What surprises you the most about your job?
Throughout the years I have been working I have witnessed too many cases where a leader invites someone with a disability to take part of their inclusive work or the like, only to work with them for a short amount of time and not really do anything to make it permanent. It surprises me to see this again and again within my industry.
Where do great ideas come from in your organisation?
Mostly in social media which is a powerful tool to use for gaining new ideas. Social media is a platform to meet, listen and include people of interest, disabilities or cultures to share their ideas.
Describe an access and inclusion solution or innovation that has inspired you and / or your work.
When I worked at my media company, I came up with the idea of implementing a Sign Language interpreter as a movable object on a video player such as Vimeo and YouTube. When it was done, we used it when interpreting an entire play and that became a new level of accessibility. This inspired me the coming years to produce accessible and inclusive work.
What is the biggest challenge that faces access and inclusion in arts and culture today?
There is a lot of ignorance among those working in inclusion. I often see a white non-disabled people being the face of inclusion, meeting related questions and controlling activities even though it would be beneficial for all to move the responsibilities to minorities and varying abilities.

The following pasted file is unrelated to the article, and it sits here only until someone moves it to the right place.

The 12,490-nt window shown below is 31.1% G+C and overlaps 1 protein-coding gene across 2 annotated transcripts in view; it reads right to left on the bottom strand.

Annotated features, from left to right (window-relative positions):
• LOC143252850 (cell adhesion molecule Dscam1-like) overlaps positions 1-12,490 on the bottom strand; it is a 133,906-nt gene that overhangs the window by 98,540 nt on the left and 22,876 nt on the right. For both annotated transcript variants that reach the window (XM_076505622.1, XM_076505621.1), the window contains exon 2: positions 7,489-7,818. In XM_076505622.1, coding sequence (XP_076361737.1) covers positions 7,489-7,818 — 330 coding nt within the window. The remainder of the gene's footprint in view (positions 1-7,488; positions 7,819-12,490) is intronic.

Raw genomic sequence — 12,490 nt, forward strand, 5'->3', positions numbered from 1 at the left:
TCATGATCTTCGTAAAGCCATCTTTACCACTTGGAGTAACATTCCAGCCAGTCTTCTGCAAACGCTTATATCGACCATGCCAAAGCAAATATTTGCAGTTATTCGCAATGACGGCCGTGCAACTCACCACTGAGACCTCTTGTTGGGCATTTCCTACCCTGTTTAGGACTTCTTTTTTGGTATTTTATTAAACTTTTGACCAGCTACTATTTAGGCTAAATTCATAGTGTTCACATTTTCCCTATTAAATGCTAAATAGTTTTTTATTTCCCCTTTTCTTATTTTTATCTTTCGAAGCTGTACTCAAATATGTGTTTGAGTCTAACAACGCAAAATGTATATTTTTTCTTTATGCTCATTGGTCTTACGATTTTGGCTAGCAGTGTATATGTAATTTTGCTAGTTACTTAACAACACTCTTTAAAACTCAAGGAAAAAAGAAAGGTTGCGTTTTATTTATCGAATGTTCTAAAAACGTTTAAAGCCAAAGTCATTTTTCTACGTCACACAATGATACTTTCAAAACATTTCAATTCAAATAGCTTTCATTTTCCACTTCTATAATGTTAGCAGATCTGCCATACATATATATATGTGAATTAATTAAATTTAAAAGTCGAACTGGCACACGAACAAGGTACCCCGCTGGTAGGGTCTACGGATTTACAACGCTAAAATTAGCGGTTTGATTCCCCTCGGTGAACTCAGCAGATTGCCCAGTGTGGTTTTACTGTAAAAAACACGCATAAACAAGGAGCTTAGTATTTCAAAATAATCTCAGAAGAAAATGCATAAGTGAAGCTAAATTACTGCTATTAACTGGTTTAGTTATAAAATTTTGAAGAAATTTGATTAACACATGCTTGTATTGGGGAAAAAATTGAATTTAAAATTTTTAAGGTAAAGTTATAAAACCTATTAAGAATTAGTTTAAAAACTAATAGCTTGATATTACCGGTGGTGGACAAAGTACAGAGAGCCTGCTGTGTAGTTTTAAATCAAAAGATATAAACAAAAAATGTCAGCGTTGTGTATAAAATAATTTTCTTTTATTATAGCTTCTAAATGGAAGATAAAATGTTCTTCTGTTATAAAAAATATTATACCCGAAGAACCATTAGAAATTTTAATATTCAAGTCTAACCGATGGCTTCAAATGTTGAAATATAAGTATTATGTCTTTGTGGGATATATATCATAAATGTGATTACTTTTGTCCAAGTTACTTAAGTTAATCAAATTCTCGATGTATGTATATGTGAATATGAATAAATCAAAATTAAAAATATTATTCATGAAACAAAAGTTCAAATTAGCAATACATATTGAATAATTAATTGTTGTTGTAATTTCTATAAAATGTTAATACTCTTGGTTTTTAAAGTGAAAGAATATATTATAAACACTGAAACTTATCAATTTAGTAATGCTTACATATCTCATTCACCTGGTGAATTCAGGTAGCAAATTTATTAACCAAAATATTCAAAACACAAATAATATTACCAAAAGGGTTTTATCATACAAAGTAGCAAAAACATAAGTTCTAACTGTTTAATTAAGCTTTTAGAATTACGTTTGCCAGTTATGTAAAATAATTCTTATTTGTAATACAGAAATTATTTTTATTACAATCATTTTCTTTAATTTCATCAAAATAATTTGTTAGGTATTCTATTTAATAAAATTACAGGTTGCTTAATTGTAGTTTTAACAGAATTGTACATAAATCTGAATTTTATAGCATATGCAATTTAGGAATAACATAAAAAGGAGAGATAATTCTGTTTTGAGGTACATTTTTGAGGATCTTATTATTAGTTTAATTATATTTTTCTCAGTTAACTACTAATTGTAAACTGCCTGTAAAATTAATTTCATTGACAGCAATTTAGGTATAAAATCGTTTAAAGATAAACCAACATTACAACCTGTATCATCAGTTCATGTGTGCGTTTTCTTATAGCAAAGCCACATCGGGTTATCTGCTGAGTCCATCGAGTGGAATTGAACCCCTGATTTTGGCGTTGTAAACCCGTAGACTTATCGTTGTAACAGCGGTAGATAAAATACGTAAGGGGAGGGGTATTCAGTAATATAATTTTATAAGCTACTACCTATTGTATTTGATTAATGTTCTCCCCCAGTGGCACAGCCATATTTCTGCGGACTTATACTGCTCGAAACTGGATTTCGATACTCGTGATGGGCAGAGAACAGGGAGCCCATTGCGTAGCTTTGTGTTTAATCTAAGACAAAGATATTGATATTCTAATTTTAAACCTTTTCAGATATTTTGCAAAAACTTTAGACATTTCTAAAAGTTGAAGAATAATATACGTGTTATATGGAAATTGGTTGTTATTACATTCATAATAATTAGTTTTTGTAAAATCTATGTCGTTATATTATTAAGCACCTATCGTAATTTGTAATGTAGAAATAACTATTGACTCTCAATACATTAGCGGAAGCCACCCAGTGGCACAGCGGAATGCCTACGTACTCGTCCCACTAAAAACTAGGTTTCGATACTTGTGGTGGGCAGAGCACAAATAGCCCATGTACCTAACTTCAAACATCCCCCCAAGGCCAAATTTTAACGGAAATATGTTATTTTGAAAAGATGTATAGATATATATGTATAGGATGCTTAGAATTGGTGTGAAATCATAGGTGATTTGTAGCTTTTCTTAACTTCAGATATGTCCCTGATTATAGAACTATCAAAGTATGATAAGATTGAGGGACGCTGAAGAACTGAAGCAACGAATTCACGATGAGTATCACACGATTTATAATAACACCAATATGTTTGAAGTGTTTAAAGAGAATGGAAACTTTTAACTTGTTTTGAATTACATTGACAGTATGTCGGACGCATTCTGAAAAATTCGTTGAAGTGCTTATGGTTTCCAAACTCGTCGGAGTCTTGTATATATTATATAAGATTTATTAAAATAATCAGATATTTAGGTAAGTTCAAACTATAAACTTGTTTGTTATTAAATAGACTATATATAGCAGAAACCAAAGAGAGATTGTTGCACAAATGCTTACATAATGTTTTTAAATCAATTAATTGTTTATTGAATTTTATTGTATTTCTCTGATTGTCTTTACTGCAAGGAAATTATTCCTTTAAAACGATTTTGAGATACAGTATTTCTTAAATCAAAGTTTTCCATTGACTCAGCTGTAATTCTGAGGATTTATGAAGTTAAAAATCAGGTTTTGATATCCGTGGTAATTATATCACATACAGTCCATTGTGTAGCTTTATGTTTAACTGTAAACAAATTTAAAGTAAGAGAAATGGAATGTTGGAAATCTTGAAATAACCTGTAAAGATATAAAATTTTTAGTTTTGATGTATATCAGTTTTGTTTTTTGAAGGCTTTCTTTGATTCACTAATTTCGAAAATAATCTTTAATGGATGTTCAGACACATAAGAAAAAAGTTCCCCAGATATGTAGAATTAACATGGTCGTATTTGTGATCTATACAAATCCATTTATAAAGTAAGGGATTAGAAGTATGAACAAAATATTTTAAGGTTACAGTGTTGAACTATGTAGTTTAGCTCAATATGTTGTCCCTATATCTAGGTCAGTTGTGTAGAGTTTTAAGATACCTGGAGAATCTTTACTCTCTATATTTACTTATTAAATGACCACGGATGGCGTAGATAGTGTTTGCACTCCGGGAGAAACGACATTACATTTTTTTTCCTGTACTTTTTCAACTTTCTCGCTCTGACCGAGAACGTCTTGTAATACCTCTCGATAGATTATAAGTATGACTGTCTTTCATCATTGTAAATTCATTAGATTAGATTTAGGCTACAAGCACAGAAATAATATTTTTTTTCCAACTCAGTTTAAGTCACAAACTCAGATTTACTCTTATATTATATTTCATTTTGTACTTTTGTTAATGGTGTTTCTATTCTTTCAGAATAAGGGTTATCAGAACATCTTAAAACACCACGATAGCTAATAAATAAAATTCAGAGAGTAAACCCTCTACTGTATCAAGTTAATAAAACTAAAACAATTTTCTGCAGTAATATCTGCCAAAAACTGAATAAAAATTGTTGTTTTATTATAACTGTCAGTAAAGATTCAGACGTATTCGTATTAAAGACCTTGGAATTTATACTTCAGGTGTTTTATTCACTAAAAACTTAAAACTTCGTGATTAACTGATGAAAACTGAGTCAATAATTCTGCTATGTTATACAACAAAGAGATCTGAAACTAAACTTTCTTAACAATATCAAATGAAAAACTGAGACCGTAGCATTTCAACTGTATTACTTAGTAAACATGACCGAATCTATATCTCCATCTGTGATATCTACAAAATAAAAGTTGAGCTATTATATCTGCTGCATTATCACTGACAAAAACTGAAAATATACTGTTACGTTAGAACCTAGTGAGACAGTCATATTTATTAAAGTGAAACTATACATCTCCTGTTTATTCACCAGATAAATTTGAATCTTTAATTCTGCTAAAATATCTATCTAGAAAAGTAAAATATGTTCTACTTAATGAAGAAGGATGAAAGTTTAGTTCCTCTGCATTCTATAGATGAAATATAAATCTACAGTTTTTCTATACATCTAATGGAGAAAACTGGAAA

They need be given space and be able to lead on their terms, so they can develop their creative works. It doesn’t come to full affect by only hiring one person who is deaf among ten employees. It should be nine employees who are deaf and one non-disabled person – or one leader who is deaf to lead ten non-disabled people. That’s a challenge I face today.
Another challenge today is online accessibility. It’s without doubt that the digital transformation off all arts and creativity is an incredible achievement, especially under these times. However, there are a tremendous amount of content that I can’t enjoy, learn from or take part in because it’s mainly in spoken with no captions or interpreting.
And again, another challenge. The difference between interpreted a play and a play in sign language. Many don’t understand what inclusion means. Hiring an interpreter for a play is not always fully inclusive. To me inclusion means a full inclusion of a person who is deaf. We have our own language and culture, so it’s no surprise that we have an extensive need to be creative on our own terms. It’s about only to translate but also to understand our needs and do it our way.
Overall, ignorance around inclusion is the greatest challenge I face.
What has been your access and inclusion highlight to date?
To me, it was when I was employed as the first Artistic Director who is deaf of Riksteatern Crea. We at Riksteatern Crea see it as an important milestone which we are very proud of. After that, for the first time, since we started back in 1970, the administrative office we are a full team of people who are deaf except for our interpreter.
What is your access and inclusion goal for the future?
To give people who are deaf more space in the industry. To let them handle important positions and decisions. To give people who are deaf the chance and opportunity to discover new industries, develop themselves and manage employees. That’s my goal – not otherwise.